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Public speaking

My trysts with stage fright

in That Makes Sense by

Public speaking. If these two words evoke a frightened sigh or a sudden desire to slowly vanish without anyone noticing, welcome to my erstwhile world. While I was always supremely confident in informal conversations with my peers, I stammered, stuttered, or just stayed quiet through most of the formal scenarios in high school. In 9th grade I was asked to read the poem ‘Macavity, the mystery cat’ by T.S.Eliot in our English class. The book was right in front of me and I did not even have to stand. And yet, as the teacher called out my name, I froze, and my heartbeat shot up. The pounding didn’t stop till well after I had finished. I didn’t actually do a bad job, but that did not prevent the onset of these symptoms again when I was offered the prospect of reading out aloud in class.

In 11th grade, I was determined to tackle this problem—I was well versed in the English language and was reasonably articulate, yet why did speaking in front of others terrify me? I joined leadership training classes. The class itself used to be almost empty, and all that was required was to speak on a random topic. The setting suited me perfectly—few people meant fewer witnesses to my shortcomings and the lazy pace helped me ramp up my confidence in tiny notches. However, a class strength of 5 meant that many-a-times, I was speaking to an almost empty class and after some initial flustering, I soon got habituated without a huge deal of improvement.

 

You gain strength, courage and confidence by every experience in which you really stop to look fear in the face. You are able to say to yourself, ‘I have lived through this horror. I can take the next thing that comes along.’ You must do the thing you think you cannot do.” — Eleanor Roosevelt

 

College life was low-key in terms of extra-curricular involvement. My pattern of debating and discussing with friends, while staying quiet in class continued. While two of my friends went on to participate in debating competitions, I could never muster up the courage. The next time when I had to talk in a formal setting was when I had to present my Masters’ thesis. My friends at university came from varied backgrounds, and some, unlike me, had to suffer the combined bout of stage fright and inexperienced meandering through the English language. Seeing my friends struggle and yet try their best to overcome their drawbacks did embolden me—we were all tensed and filled with dread, but in all fairness, their struggle was harder. My main armor in such a situation was to practice till I had the entire flow clear in my head. I would write down most parts of the talk, a practice I continue till this day, though I have become increasingly flippant about it. I think I practiced my talk at least twenty times before the final day, which helped me to deliver a decent lecture despite initial shakiness.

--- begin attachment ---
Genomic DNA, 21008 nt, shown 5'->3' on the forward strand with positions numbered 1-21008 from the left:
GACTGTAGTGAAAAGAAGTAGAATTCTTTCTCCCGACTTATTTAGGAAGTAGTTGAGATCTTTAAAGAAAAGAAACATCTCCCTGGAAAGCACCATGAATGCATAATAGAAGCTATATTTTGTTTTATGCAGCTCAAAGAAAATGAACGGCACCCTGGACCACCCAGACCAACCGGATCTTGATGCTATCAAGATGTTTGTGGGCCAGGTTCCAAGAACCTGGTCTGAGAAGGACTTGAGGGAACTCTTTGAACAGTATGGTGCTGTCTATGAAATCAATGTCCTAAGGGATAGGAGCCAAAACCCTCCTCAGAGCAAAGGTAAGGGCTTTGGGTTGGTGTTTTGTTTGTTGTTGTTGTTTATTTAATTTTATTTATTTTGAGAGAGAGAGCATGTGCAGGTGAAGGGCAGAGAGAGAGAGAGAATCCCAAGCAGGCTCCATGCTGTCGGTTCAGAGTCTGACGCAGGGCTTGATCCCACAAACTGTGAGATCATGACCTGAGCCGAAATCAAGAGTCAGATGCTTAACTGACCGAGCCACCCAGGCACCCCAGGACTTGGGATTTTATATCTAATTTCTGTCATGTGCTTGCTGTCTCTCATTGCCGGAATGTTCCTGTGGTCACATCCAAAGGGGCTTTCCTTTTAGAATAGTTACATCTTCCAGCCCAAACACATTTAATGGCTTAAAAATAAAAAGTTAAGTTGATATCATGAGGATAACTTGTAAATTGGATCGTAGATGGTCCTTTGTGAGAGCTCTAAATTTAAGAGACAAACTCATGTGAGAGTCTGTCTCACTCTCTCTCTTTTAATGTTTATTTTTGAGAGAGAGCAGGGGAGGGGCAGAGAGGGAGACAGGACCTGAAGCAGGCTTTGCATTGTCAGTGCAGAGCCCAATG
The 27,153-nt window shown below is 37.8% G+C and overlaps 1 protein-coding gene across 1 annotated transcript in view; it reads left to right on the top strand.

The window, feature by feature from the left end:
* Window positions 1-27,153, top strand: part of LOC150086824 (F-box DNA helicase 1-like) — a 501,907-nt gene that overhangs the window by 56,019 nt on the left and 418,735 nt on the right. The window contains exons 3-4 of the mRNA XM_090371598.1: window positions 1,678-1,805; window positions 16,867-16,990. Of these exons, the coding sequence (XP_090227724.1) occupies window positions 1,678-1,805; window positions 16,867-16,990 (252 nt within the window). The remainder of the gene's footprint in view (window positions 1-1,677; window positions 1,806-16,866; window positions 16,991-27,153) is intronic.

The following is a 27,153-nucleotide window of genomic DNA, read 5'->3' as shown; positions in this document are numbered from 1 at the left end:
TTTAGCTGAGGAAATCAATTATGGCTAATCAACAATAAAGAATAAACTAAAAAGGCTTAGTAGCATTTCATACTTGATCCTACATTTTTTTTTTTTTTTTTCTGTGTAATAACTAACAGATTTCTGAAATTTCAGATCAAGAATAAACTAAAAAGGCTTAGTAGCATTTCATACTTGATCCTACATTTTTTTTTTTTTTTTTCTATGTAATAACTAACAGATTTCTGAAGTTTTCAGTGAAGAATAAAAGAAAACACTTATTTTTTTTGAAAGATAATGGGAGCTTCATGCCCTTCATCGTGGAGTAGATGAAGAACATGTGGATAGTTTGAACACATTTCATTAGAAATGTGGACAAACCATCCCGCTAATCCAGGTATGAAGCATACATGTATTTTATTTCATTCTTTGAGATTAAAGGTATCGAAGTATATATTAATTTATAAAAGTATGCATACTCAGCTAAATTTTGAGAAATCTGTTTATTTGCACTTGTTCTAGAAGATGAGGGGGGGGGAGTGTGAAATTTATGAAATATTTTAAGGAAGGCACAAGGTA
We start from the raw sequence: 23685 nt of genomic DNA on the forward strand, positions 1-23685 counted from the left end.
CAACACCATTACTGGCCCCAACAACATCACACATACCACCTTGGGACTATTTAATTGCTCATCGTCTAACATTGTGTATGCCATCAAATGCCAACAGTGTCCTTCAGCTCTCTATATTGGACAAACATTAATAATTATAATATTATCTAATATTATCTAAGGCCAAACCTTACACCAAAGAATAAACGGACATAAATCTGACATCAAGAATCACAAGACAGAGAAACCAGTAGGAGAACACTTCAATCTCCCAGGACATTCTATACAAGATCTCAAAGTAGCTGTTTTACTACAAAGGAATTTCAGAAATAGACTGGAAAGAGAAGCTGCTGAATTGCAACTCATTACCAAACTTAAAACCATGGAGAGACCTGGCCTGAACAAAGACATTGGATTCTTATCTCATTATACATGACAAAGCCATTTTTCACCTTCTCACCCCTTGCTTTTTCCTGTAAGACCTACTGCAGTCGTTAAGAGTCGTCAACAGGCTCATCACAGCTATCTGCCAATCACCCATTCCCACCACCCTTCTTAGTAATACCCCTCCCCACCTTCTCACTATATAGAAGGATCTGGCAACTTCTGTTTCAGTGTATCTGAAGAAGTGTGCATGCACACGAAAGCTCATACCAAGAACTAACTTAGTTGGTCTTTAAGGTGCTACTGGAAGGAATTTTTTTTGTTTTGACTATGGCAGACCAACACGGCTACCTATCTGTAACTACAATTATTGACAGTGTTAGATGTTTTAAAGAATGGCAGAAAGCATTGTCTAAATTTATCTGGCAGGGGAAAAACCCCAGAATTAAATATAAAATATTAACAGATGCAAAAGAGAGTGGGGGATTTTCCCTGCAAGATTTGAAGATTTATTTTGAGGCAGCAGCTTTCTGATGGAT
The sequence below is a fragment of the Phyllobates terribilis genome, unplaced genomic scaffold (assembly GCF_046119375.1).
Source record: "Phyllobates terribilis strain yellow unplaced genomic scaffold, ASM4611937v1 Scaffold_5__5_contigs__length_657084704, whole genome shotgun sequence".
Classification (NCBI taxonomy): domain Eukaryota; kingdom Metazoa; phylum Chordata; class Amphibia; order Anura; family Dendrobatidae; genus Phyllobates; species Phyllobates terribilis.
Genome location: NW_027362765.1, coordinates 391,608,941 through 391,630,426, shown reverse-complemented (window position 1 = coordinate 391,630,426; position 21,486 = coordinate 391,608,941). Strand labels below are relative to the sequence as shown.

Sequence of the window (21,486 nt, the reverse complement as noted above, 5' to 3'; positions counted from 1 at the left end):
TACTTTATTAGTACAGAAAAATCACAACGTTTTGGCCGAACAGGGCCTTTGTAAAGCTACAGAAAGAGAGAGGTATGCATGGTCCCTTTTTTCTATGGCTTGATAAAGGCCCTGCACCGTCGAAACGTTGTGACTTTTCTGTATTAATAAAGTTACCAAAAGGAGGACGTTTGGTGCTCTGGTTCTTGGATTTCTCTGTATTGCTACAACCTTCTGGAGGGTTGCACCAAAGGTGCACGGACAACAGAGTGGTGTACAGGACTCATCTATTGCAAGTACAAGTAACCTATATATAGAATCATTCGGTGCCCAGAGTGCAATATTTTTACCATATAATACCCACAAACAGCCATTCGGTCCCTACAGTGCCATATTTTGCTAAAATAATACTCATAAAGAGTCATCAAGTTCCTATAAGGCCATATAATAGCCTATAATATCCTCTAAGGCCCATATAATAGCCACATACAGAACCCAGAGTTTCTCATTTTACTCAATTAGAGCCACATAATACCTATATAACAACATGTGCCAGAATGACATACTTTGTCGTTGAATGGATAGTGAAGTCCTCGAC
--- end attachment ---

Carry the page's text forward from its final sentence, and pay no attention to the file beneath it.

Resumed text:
I … never could make a good impromptu speech without several hours to prepare it.“- Mark Twain

 

Joining the Indian Institute of Science (IISc) opened up a Pandora’s Box of opportunities for public speaking. We had regular ‘journal clubs’ which meant presenting a scientific paper in front of the department every few weeks. Adopting the adage of ‘practice makes perfect’ I made full use of my journal club slots. My presentations got better and the fright went down quite a few notches. As with many other irrational fears, the pounding heart, clammy palms, and the extreme anxiety have not really gone away. They appear at the beginning of every talk and yet with experience, I am able to manage them well—and are usually not detected by the audience. The pretense of confidence has been an old friend and as time passes, conviction continues to replace it.